Whether it be celebrating a goal or enduring defeat or relegation, football constantly evokes the deepest of emotions. It is exactly that ability to connect with people’s innermost feelings that makes the game so enthralling. "You win some, you lose some", goes the old adage. However, there are moments that produce no winner at all. One such moment occurred exactly a decade ago with the death of Miklos Feher.

On 25 January 2004, Feher was in the Benfica squad that travelled to Vitoria Guimaraes for a Portuguese league game. After being introduced from the bench, Feher had provided an assist for what looked to be the winning goal, but after receiving a yellow card in second-half injury time, the Hungarian international striker suddenly collapsed on the pitch. Team-mates and opposition players rushed to his side and frantically shouted to the touchline for medical staff to attend to him. They were unable to help the stricken man regain consciousness, however, with Feher being immediately rushed to hospital. Doctors continued their attempts to revive him, but his death, caused by a cardiac arrest, was confirmed two hours later.

Measures taken 
At the time of his death, Feher was a key figure in the Hungary national team and had been earmarked to lead the Magyars’ attack in qualification for the 2006 FIFA World Cup Germany™. Following his death, supporters gathered at Benfica’s Estadio da Luz and paid tribute to a player who was as modest and quiet off the pitch as he was full-blooded and committed on it. Indeed, since the tragedy, fans have lit countless candles and laid flowers at the ground in his memory.

“It was just over a year after the tragic death of Marc-Vivien Foe that it happened, and obviously it shocked us all that two great players could be taken from us so quickly,” FIFA’s Chief Medical Officer Professor Jiri Dvorak told FIFA.com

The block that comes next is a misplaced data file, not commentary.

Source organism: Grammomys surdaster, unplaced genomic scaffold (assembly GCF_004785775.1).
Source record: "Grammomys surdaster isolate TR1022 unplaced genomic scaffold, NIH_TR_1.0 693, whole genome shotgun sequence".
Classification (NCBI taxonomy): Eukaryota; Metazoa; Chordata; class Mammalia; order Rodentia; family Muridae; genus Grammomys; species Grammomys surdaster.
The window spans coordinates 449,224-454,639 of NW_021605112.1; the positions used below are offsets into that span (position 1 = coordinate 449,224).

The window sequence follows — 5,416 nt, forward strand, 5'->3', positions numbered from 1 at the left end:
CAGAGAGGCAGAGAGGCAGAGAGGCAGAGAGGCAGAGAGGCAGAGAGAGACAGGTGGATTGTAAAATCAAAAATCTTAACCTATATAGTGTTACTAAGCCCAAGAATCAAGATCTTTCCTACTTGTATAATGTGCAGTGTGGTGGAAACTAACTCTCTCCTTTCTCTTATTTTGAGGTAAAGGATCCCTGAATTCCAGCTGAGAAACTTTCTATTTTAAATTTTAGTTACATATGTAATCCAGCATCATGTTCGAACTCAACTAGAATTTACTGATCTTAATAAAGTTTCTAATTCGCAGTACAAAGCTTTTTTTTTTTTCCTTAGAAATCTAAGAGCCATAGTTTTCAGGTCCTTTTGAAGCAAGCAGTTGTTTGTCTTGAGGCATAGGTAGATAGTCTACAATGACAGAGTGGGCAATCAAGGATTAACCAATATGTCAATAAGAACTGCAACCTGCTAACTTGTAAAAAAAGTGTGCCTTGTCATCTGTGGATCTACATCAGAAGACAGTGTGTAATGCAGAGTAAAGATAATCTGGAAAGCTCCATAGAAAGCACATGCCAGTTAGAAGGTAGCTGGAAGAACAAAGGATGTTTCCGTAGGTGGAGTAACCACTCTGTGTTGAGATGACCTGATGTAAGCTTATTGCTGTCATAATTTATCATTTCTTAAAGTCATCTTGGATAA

“It necessitated a call to action on our part. It was decided that all footballers playing at professional or semi-professional level would have regular medical examinations, including heart check-ups. Furthermore it was made compulsory that at FIFA tournaments and their qualifying matches, a defibrillator would be present at pitchside, available for immediate use in those situations. If this were not present, the game would not be played. The last registered match where this was used was in September 2013, when FIFA’s defibrillator rule was put into action during an Asian Cup qualifying game in Kathmandu [Nepal]. The player, who was from Afghanistan, was able to receive immediate treatment and was later taken to hospital. He has since made a full recovery and has resumed playing as normal.” 

Football unites
Sadly for Feher, these measures came too late, but his legacy lives on. Shortly after his death, Benfica’s directors decided to retire his No29 shirt. It was a mark of deep respect from the final club Feher represented and from the fans he had thrilled. Two years later, however, there was to be another wonderful gesture, this time from travelling fans to Benfica’s home.

In November 2006, Portugal’s most successful club hosted Scottish giants Celtic in an UEFA Champions League match, where Bhoys' supporters admirably unfurled a huge banner with the number 29 and the words: “Feher, nunca caminharas sozinho”, “Feher, you’ll never walk alone”, in reference to Celtic’s long-time unofficial motto.

The Benfica players were deeply moved by such solidarity, with Portugal international Nuno Gomes particularly overwhelmed. “It was an unforgettable moment and a wonderful gesture. A real milestone in terms of fair play,” he said after the game. The Celtic fans’ deed was yet another reminder of the football family uniting in a difficult moment and fans and players supporting one another. Benfica won the match 3-0, but the real winner that day was football itself.

Miklos Feher – we will never forget you!